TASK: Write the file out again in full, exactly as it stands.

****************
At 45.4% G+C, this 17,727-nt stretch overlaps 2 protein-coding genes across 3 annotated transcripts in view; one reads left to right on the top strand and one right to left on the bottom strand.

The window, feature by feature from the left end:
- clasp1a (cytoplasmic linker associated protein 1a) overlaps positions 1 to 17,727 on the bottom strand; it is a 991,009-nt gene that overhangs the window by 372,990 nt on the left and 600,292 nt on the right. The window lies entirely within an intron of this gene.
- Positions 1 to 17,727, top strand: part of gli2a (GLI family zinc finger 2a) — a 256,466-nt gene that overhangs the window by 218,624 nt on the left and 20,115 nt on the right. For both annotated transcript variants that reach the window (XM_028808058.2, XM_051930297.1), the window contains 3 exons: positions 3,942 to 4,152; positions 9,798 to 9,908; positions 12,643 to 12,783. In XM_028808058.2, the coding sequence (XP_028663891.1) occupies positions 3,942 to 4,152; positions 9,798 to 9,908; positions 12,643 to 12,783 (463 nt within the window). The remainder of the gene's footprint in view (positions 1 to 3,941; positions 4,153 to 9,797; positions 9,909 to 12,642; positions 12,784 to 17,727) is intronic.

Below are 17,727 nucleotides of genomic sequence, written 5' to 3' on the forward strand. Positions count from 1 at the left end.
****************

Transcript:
At 45.4% G+C, this 17,727-nt stretch overlaps 2 protein-coding genes across 3 annotated transcripts in view; one reads left to right on the top strand and one right to left on the bottom strand.

The window, feature by feature from the left end:
- clasp1a (cytoplasmic linker associated protein 1a) overlaps positions 1 to 17,727 on the bottom strand; it is a 991,009-nt gene that overhangs the window by 372,990 nt on the left and 600,292 nt on the right. The window lies entirely within an intron of this gene.
- Positions 1 to 17,727, top strand: part of gli2a (GLI family zinc finger 2a) — a 256,466-nt gene that overhangs the window by 218,624 nt on the left and 20,115 nt on the right. For both annotated transcript variants that reach the window (XM_028808058.2, XM_051930297.1), the window contains 3 exons: positions 3,942 to 4,152; positions 9,798 to 9,908; positions 12,643 to 12,783. In XM_028808058.2, the coding sequence (XP_028663891.1) occupies positions 3,942 to 4,152; positions 9,798 to 9,908; positions 12,643 to 12,783 (463 nt within the window). The remainder of the gene's footprint in view (positions 1 to 3,941; positions 4,153 to 9,797; positions 9,909 to 12,642; positions 12,784 to 17,727) is intronic.

Below are 17,727 nucleotides of genomic sequence, written 5' to 3' on the forward strand. Positions count from 1 at the left end.